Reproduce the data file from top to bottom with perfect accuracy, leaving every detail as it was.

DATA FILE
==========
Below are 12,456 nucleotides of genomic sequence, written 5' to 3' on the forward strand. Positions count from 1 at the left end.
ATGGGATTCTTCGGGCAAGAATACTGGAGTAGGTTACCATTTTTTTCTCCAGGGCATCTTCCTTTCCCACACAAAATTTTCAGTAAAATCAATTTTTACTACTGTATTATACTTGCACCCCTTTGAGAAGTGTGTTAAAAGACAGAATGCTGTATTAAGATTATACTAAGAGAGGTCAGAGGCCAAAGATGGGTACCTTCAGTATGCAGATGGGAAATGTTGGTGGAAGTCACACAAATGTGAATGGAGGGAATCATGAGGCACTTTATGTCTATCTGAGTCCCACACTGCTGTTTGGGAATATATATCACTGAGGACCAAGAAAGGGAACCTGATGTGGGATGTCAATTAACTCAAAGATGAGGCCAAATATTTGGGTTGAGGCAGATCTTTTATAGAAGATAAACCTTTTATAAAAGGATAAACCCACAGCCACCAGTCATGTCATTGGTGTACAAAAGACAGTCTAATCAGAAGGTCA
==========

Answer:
Below are 12,456 nucleotides of genomic sequence, written 5' to 3' on the forward strand. Positions count from 1 at the left end.
ATGGGATTCTTCGGGCAAGAATACTGGAGTAGGTTACCATTTTTTTCTCCAGGGCATCTTCCTTTCCCACACAAAATTTTCAGTAAAATCAATTTTTACTACTGTATTATACTTGCACCCCTTTGAGAAGTGTGTTAAAAGACAGAATGCTGTATTAAGATTATACTAAGAGAGGTCAGAGGCCAAAGATGGGTACCTTCAGTATGCAGATGGGAAATGTTGGTGGAAGTCACACAAATGTGAATGGAGGGAATCATGAGGCACTTTATGTCTATCTGAGTCCCACACTGCTGTTTGGGAATATATATCACTGAGGACCAAGAAAGGGAACCTGATGTGGGATGTCAATTAACTCAAAGATGAGGCCAAATATTTGGGTTGAGGCAGATCTTTTATAGAAGATAAACCTTTTATAAAAGGATAAACCCACAGCCACCAGTCATGTCATTGGTGTACAAAAGACAGTCTAATCAGAAGGTCA